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  • Writer's pictureRalph Clayton

Spying in Bexleyheath (featuring Melita Norwood)

Updated: Jul 3

My first post was about potholes so thought it only natural to begin this one with another council activity, road sweeping. I then move on to my gran's friendship with a well known Soviet spy. And all this happened in Bexleyheath. In the early '80s, when a student, I worked as a road sweeper for Bexley Council during the summer. I was based out of the Bexley Council depot in Footscray Road, Sidcup (more on my experience working there coming up in a future post).

Bexley Council street sweeping manual in early 1980s
A road sweeper's guide book in the early '80s

On one occasion I was tasked with sweeping an area opposite Bexleyheath bus garage in Erith Road. I set off with my barrow, broom, shovel and black bags along Bexleyheath Broadway excited by the challenge before me. I had to finish early as I had a dental appointment but I completed the task with zest and felt enormous pride as I stood back and admired the clean pavements and gutters plus the large quantity of rubbish filled black bags I'd generated. Wheeling my barrow back along the Broadway, however, the supervisor, Andy, pulled up beside me in his light blue council van: "Where have you been Mr Clayton?" he asked. "I've been working in that area you told me to clean this morning" "Well that's strange. I've been there and couldn't see you or what you've done" "Are you calling me a liar?" I retorted. I was uncomfortable with his sweeping statement. "Jump in" he said. "Let's go take a look" and off we went. I showed him the area I'd cleaned and the pile of black bags I'd filled ready to be collected. "Aha Mr Clayton!" he proclaimed "You've been cleaning in the north of the borough. We (as in the Footscray Road depot) are responsible for the south of the borough".

I asked him to show me exactly where the boundary was but he was uncertain. On the other hand he was absolutely certain that I'd cleaned the wrong part of the borough. How does one deal with such treachery? I was crestfallen and broken.

He dropped me back to my barrow left in the Broadway and departed with his usual goodbye message: "Got enough black bags? Queen and borough. Queen and country". Inspiring words but I'd missed my dental appointment. Andy liked to closely monitor the workforce under his control watching for unmanned barrows, extra time spent in cafes on breaks or, on one occasion, popping out of a hedge to check on a colleague while litter picking on a dual carriageway. He lived life in the fast lane and really was in the wrong job. He should have been a spy for MI5.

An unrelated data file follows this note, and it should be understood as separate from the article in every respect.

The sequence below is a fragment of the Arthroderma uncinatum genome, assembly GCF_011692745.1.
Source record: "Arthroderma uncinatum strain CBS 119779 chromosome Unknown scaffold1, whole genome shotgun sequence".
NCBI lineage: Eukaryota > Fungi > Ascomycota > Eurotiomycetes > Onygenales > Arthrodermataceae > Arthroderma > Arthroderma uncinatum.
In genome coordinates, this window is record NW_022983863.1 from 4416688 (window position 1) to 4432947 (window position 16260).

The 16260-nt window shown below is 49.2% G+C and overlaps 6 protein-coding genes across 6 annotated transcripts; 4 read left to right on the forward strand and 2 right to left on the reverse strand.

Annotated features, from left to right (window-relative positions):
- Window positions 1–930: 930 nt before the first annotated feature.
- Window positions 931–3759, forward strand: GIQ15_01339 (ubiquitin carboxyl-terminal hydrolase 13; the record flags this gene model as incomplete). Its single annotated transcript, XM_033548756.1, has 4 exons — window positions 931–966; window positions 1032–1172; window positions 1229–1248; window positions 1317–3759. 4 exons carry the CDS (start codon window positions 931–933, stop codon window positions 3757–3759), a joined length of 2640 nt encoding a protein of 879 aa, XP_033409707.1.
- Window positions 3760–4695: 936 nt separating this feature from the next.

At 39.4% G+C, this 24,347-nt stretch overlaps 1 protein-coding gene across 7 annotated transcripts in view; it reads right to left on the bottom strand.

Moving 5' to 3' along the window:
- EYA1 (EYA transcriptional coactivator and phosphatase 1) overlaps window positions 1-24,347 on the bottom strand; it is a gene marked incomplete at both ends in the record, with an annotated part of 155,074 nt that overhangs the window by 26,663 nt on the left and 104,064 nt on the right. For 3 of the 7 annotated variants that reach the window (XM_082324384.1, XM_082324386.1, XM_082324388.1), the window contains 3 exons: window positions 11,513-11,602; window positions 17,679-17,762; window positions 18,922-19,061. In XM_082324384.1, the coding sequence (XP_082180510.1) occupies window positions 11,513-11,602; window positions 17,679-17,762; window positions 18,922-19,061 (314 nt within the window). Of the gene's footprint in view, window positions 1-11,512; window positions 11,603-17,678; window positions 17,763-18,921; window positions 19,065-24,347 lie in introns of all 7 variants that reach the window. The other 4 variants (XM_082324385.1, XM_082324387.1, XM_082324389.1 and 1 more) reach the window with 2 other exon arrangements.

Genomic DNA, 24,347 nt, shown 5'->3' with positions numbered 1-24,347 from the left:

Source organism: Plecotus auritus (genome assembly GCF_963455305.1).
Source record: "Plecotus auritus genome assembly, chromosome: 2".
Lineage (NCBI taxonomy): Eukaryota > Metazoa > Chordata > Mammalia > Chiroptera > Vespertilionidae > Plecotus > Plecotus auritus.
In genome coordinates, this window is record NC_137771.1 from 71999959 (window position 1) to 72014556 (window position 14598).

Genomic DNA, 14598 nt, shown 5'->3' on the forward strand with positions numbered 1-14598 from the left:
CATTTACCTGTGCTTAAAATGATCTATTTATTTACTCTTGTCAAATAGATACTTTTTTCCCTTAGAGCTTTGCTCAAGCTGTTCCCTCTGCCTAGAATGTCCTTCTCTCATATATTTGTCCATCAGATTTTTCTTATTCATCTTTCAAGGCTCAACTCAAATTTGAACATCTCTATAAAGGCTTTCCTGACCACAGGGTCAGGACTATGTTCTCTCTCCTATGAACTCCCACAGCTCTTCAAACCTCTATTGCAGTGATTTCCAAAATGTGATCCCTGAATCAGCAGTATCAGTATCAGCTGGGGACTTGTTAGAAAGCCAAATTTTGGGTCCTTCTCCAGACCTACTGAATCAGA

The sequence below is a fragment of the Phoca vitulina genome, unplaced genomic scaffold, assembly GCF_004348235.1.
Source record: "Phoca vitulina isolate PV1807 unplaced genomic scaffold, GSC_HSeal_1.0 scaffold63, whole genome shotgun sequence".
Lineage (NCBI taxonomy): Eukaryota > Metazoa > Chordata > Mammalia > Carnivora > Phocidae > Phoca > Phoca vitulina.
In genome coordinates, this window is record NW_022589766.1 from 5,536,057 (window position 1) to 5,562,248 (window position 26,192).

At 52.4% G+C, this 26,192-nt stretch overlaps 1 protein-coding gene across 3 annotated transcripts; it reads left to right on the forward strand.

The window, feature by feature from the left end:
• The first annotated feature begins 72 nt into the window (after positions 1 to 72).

Now talking of spying. There was another spy (apart from Andy) who was living and operating in Bexleyheath. A real one - a Soviet/KGB spy of some importance.

My gran (Grandma as we called her) lived in Brunswick Road, Bexleyheath from 1962/63 until she died in August 1994. When she died my Dad wrote to all her friends notifying them. He received a reply from one of those friends - a Melita Norwood of Garden Avenue, Bexleyheath. Here's the letter to my Dad dated 4th September 1994:

Melita Norwood letter dated 4 September 1994 part one

Melita Norwood letter dated 4 September 1994 part two

Now, as you may have guessed, Melita Norwood is the Soviet/KGB spy I'm referring to. However, when my Dad received this letter in September 1994 he didn't know Melita Norwood was a spy and neither did anyone else. She was only outed as a Soviet/KGB spy 5 years later in 1999.

When The Times exposed her spying activities on 11th September 1999 the question suddenly came up - how did my gran come to know Melita Norwood?

The story of Melita Norwood as one of Russia's longest running spies is well documented.

There's a book 'The Spy who came in from the Co-Op: Melita Norwood and the ending of cold war espionage' written by David Burke'. There's also 'The Mitrokhin Archive: The KGB in Europe and the West' written by Christopher Andrew in collaboration with the dissident KGB archivist, Vasili Mitrokhin, who had escaped to Britain with a hoard of KGB material,

including notes on Melita Norwood's file. It was The Times serialisation of this book starting in the 11th September 1999 edition that finally exposed Melita Norwood's espionage activities to the world. There's also a film 'Red Joan' 2019 starring Judi Dench which is very loosely inspired by Melita Norwood's life. However, it seems that real spying is much less glamorous than portrayed in a movie and goes a long way to explaining why Melita Norwood was so successful at it. She was an active agent between 1934 to 1972 and was investigated on no fewer than 10 occasions between 1938 and 1995 but was only exposed in 1999. She'd avoided exposure for over 60 years and was never charged with any offence.